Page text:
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Transverse wave gas compressor

Flexible band + transverse wave + constriction = compression
 
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First, imagine a thin, springy, steel band, perhaps an inch wide and several feet long. Further, holding it by one end, and let the other end hang down. Now, shake this band by the end you're holding. Traverse waves will move down the band from top to bottom.

Next, put this imaginary band inside of a square tube, whose inner dimensions is one inch x one inch. Now, when the top of the band is shaken, not only does the band experience a traverse wave, but there are pockets of air being moved down the tube by the surface of the band.

Replace the one inch square tube with a different shape enclosure -- two (opposing) sides are one inch rectangles, the other two (opposing) sides are trapezoids, which start out quite wide at the top, and narrow down to one inch at the bottom.

When the steel band is shaken in this new shape, it still forms a traverse wave moving downwards, but the amplitude of this wave decreases as the wave moves downwards in the enclosure, and the size of the air pockets decreases as they are moved from the top of the tube to the bottom.

Assuming that air isn't leaking between the metal band and the enclosure, decreasing the size of the air pockets must compress the air in those pockets.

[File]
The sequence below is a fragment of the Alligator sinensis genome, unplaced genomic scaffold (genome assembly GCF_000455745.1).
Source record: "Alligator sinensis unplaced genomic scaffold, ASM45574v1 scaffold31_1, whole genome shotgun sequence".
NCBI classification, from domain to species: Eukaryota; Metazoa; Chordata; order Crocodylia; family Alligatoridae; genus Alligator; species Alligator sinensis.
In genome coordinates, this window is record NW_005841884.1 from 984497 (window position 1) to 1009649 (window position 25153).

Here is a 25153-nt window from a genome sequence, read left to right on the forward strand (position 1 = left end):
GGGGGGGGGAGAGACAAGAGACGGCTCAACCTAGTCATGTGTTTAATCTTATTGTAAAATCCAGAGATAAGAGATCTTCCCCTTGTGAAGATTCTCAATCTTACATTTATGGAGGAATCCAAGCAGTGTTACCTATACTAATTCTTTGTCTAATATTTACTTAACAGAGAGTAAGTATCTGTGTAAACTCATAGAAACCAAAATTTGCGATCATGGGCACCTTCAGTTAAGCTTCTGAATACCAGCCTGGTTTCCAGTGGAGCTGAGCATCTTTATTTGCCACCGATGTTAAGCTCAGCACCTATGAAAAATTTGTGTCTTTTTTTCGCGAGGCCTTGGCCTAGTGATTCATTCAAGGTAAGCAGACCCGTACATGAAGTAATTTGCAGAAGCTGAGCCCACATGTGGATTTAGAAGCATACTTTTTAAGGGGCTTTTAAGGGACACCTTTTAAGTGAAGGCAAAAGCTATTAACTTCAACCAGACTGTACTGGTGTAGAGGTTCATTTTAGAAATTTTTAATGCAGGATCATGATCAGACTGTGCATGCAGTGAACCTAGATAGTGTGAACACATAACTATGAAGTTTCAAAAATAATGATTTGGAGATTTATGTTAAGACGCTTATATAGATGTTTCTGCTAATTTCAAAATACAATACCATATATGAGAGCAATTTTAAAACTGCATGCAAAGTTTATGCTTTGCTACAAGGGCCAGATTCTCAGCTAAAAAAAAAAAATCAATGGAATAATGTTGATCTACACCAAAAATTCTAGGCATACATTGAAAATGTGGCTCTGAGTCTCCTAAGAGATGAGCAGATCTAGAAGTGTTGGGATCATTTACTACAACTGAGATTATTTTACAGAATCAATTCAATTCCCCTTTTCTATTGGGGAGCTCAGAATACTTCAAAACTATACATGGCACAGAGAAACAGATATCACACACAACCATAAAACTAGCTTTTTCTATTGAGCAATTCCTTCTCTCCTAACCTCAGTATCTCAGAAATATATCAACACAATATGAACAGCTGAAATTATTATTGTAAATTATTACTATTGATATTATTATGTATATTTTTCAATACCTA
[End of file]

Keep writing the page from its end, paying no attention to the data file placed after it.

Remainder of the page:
What does this compressor have that others don't?

A: Gas moves in a unidirectional manner, which is thermodynamically beneficial.

B: It's very easy to provide intercooling.

C: The movement of the flat surface of the band along the enclosure is more of a rolling motion than a sliding one, so not only is there relatively little friction there, but dirt particles are relatively unlikely to damage the compressor.

goldbb, Jul 28 2011

Lobe pump http://en.wikipedia.org/wiki/Lobe_pump
your idea reminds me of a lobe pump [xaviergisz, Jul 28 2011]

Roots type supercharger http://en.wikipedia.org/wiki/Roots_blower
[xaviergisz, Jul 28 2011]

[link]






       I could be wrong about this, ignore me if I am, but wouldn't the trapazoidal ends act much like an I-beam to minimize flex in the direction you want the pump to flex the most?   

       The housing is trapezoid (and does not flex); the springy steel band is still flat and bendy.
spidermother, Jul 28 2011
  

       I think the steel band propagates the wave by inertia. If you use it to compress air, then the energy is taken out of the steel band quite quickly. For example, try making the waves propagate in the steel band when it is in water. However, the idea is quite brilliant in its novelty.
Ling, Jul 28 2011
  
      
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